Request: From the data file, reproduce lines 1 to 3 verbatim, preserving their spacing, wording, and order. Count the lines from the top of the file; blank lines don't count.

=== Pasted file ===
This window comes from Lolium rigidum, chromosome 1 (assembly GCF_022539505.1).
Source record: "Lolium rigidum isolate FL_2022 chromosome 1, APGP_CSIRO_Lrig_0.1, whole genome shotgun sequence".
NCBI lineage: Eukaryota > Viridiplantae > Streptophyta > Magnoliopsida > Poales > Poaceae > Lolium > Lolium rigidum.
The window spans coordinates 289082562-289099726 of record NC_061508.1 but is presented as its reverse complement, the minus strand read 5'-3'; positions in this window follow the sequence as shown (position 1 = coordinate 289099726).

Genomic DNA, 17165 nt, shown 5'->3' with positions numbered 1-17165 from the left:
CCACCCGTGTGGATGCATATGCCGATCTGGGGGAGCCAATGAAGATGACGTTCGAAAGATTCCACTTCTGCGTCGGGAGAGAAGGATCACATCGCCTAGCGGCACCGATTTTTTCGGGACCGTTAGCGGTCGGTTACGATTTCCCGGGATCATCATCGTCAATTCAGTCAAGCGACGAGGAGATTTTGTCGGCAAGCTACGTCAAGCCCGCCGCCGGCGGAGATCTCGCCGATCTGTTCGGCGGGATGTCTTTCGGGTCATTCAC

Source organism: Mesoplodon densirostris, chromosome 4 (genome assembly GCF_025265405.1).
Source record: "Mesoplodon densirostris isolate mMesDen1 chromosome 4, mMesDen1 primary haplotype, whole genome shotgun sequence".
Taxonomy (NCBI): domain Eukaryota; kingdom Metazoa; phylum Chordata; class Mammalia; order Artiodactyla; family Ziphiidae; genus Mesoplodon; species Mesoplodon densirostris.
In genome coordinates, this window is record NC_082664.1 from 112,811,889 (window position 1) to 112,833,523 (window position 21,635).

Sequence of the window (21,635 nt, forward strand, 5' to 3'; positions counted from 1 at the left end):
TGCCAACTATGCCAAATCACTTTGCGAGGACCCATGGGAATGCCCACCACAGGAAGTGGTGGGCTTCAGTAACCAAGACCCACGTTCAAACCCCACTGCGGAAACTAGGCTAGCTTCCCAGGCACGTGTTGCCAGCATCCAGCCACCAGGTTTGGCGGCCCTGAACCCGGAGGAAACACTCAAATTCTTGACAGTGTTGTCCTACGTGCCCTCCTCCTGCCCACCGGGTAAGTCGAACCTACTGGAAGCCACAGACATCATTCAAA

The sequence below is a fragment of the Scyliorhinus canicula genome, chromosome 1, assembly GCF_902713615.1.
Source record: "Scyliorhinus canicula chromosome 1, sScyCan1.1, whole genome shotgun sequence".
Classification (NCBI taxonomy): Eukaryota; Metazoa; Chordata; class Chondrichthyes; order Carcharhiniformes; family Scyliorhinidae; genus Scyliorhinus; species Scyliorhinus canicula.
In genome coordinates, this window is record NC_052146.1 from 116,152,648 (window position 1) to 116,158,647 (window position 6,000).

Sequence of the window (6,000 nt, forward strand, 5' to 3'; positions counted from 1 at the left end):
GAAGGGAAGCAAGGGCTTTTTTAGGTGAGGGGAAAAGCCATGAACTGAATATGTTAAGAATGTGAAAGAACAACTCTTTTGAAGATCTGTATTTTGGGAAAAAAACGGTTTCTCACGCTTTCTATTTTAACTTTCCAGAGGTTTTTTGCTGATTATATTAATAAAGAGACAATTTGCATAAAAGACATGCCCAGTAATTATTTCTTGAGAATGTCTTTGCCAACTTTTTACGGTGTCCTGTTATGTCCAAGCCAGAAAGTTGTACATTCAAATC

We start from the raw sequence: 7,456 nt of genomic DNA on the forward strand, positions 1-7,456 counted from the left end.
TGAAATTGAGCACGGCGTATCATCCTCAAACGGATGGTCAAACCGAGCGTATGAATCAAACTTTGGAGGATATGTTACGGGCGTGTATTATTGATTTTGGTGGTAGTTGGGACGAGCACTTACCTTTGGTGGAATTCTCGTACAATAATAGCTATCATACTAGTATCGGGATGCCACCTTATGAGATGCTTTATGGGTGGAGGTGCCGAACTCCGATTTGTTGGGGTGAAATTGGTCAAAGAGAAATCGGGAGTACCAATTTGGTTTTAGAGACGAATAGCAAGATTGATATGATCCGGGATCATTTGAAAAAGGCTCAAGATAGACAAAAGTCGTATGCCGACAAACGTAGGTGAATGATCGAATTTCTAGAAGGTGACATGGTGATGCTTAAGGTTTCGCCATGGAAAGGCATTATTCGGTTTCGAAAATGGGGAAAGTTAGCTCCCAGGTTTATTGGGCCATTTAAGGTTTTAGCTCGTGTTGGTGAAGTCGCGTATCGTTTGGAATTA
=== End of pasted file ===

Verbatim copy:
This window comes from Lolium rigidum, chromosome 1 (assembly GCF_022539505.1).
Source record: "Lolium rigidum isolate FL_2022 chromosome 1, APGP_CSIRO_Lrig_0.1, whole genome shotgun sequence".
NCBI lineage: Eukaryota > Viridiplantae > Streptophyta > Magnoliopsida > Poales > Poaceae > Lolium > Lolium rigidum.